ohio state blogs will post literally anything
I don't say this too often, but props, BTN. This time-lapse shot already looked great; then the director slowed it down for Jehu Chesson's kickoff return touchdown and the ensuing reaction. I could watch this all day.
Then again, Jim Harbaugh and his poor hat lurk after the jump, so...
Upon Further Review still has a sponsor.
I am out of of pants related stuff to tell you. Matt generally wears them, because he's a professional. He also gives you his contact information in case you need anything. This offer does not include pants.
FORMATION NOTES: Michigan was super-heavy in this game. A plurality of plays were I-Form Big of some description, most commonly a 2FB lineup featuring Houma and Poggi.
Michigan frequently targeted the bubbles a 3-4 leaves by running fullbacks up both gaps. That is BYU in its standard 3-4, which they only left on passing downs. They left 8 or 9 in the box all day.
When Michigan moved from a dual fullback set to something with a blocker right behind the OL…
…the setup was appended with an "H". Here you can see every BYU defender within six yards of the LOS. M hit its first easy big play off this kind of defense with a 41-yarder to Jake Butt.
Michigan came out in a wacky formation right here:
I dubbed this "Emory" since it's kind of what's usually dubbed "Emory and Henry". This didn't work so hot since it didn't seem like anyone to the bunch knew what the dang snap count was.
On passing downs BYU would lift all but one DL and throw an amorphous pile of dudes at the LOS. They call this "radar".
Michigan's in the pro set they used on the Khalid Hill stealth mode play.
PERSONNEL NOTES: Houma and Poggi got all of the FB snaps. Smith got the bulk of the RB snaps until his injury; when he was absent it was mostly Johnson and Green, with Ty Isaac only getting two carries. That was odd, but more about it later.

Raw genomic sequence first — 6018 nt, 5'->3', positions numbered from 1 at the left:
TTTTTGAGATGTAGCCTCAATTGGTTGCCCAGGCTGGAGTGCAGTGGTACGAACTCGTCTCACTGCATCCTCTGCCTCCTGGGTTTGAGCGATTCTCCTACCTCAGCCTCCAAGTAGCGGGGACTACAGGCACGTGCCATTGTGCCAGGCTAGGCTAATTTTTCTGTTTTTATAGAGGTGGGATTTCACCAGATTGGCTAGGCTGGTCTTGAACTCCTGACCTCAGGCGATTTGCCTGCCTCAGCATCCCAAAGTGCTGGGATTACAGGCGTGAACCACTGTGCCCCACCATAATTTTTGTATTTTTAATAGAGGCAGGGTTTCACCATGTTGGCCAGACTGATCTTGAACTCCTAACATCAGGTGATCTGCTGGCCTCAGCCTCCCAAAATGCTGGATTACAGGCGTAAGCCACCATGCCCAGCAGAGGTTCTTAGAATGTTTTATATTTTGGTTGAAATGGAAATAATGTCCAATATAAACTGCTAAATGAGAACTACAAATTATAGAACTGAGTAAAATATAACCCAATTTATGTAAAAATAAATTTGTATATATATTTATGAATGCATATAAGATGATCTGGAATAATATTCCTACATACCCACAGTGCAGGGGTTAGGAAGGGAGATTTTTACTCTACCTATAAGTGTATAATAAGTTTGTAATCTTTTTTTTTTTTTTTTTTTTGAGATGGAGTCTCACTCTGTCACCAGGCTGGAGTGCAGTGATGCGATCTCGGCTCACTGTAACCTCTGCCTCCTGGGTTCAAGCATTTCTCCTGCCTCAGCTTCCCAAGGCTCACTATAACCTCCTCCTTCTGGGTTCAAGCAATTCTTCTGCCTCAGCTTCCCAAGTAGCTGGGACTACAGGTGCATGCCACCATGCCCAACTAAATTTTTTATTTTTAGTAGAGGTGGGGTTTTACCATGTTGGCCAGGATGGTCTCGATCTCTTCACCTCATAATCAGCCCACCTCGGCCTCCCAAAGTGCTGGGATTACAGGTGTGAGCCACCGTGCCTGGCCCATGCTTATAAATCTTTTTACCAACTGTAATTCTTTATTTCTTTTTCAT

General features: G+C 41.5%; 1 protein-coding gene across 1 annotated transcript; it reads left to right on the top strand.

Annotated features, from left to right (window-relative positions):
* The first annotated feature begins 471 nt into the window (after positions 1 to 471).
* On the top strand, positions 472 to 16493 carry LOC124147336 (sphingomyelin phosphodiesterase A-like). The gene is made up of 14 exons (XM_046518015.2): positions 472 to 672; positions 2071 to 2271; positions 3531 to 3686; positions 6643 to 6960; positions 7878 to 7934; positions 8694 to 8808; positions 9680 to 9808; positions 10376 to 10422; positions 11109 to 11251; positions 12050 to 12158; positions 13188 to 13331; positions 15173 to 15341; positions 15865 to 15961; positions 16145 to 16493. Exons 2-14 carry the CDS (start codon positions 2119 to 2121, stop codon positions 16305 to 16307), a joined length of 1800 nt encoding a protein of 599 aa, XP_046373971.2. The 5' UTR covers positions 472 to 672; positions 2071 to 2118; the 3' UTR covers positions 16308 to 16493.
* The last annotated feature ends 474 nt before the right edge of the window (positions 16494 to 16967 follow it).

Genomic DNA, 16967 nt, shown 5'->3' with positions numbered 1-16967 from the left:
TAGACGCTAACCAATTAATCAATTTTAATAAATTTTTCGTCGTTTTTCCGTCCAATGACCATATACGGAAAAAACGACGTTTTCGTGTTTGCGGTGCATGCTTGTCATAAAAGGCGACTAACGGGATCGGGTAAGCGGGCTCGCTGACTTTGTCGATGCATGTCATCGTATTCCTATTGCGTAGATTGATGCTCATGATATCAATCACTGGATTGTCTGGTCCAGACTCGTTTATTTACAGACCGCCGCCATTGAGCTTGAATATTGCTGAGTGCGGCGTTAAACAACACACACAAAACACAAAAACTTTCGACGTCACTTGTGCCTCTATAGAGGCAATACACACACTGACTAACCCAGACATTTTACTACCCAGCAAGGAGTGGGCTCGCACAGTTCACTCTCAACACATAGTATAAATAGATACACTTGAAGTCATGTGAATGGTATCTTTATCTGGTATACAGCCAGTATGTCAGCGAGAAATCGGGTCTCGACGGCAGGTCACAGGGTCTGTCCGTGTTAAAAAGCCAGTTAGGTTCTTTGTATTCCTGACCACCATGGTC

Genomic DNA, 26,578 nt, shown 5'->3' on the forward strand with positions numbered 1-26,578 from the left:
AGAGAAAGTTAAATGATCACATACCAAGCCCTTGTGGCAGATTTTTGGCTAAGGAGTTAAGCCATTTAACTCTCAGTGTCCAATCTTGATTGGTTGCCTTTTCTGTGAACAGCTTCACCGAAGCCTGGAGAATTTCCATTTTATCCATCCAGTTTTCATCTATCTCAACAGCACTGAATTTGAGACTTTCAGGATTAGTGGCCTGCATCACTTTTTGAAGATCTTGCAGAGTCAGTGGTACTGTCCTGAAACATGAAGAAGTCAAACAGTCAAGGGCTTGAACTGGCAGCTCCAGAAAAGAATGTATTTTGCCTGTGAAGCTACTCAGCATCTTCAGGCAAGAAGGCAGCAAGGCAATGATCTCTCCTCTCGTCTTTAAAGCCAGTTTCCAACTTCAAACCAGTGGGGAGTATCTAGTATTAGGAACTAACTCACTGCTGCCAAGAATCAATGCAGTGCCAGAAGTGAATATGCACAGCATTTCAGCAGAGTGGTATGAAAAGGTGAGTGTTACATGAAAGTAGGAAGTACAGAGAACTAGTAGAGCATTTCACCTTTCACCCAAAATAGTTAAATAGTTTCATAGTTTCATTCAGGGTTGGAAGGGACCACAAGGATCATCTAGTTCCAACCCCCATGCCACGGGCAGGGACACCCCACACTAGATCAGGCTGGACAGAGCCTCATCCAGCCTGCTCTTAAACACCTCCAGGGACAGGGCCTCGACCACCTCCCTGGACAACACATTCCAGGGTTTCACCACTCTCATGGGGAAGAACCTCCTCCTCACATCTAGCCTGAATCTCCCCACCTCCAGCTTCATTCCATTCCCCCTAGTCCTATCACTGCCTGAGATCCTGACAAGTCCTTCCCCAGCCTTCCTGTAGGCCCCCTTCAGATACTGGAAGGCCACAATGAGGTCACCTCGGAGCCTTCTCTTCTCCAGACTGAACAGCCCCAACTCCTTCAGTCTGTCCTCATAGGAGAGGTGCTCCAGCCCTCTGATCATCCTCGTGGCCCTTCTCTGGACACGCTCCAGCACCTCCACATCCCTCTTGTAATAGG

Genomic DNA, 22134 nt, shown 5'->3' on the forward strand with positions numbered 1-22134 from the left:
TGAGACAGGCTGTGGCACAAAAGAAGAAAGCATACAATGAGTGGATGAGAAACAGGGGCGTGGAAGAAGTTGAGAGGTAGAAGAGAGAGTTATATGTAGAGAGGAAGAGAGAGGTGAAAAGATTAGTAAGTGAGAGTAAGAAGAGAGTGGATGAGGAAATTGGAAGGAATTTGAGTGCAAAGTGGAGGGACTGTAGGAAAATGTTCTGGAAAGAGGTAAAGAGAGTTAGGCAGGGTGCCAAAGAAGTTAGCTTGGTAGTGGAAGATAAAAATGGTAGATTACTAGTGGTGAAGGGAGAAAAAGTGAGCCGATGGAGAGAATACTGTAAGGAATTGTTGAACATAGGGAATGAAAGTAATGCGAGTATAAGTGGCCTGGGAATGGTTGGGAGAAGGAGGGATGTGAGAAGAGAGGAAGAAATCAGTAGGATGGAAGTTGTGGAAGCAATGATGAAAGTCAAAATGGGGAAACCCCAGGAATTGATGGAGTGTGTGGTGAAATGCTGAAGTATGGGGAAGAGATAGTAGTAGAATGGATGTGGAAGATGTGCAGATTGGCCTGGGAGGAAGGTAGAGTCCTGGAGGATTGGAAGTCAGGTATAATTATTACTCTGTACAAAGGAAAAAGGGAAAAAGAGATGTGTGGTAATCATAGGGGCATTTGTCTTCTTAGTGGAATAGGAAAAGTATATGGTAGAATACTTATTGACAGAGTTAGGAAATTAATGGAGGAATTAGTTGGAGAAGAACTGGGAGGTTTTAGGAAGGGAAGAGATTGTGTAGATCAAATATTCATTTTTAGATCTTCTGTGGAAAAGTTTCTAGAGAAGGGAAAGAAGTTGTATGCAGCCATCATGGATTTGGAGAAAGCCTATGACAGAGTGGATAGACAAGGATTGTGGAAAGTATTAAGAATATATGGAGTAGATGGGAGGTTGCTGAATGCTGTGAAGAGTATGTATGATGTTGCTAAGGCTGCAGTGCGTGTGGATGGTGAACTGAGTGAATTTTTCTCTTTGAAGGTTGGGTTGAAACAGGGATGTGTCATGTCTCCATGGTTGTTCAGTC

Butt saw just about every snap. With the two fullbacks on the field for most of the day there wasn't a whole lot of room for other TEs; Bunting, Williams, and Hill all played bit roles.
WR was mostly Darboh and Chesson. Moe Ways got a healthy amount of playing time and proved an effective blocker; Perry only made appearances in the rare three-wide sets.
OL was per usual. Braden got knocked out with an injury we are assured is minor; David Dawson came in to replace him.
[After THE JUMP: De'Veon and the eleven dwarves]
You’ve got to be pretty pleased with the play of your group through four games.
“Yeah, definitely really pleased. Lot of room for improvement still, but we’ve made a lot of plays and are gradually improving week to week in terms of technique and everything.”
After one week it looked like Jake was going to be kind of the focus of your group; he caught eight balls, and now you guys are spreading it around. Which is more desirable, to have a lot of different guys or one that you know will [inaudible, but they’re insinuating a go-to guy]?
“More desirable would be to have more guys that you know you can trust, so I think we’re working towards that. Spreading it around is good. I think being able to get a bunch of guys on the field and not have anyone know who you’re throwing the ball to or whether it’s run or pass is a good thing, so we like having more guys involved.”
A lot’s been made of the wide receivers’ blocking. How do you like your group in terms of that?
“Yeah, we’re doing a nice job. The receivers are setting the bar really high, though, in terms of their effort through the end of plays and second-effort blocks, cut blocks, so they’re giving the rest of the offensive players something to strive for and putting really impressive stuff on tape.”
Khalid [Hill] was saying after the game that that was sort of an important moment for him to actually get involved in the offense again. Have you seen sort of a difference in him over the last few weeks, and even now with sort of a confidence boost from that?
“I don’t think a difference necessarily in him. I know obviously he was excited, and then the group’s excited for him to get a few touches and to have his number called but he’s been working hard. I don’t think he’s approached anything differently.”
[After THE JUMP: Hopefully the MARS game is more fun than the MOON game]
Upon Further Review still has a sponsor.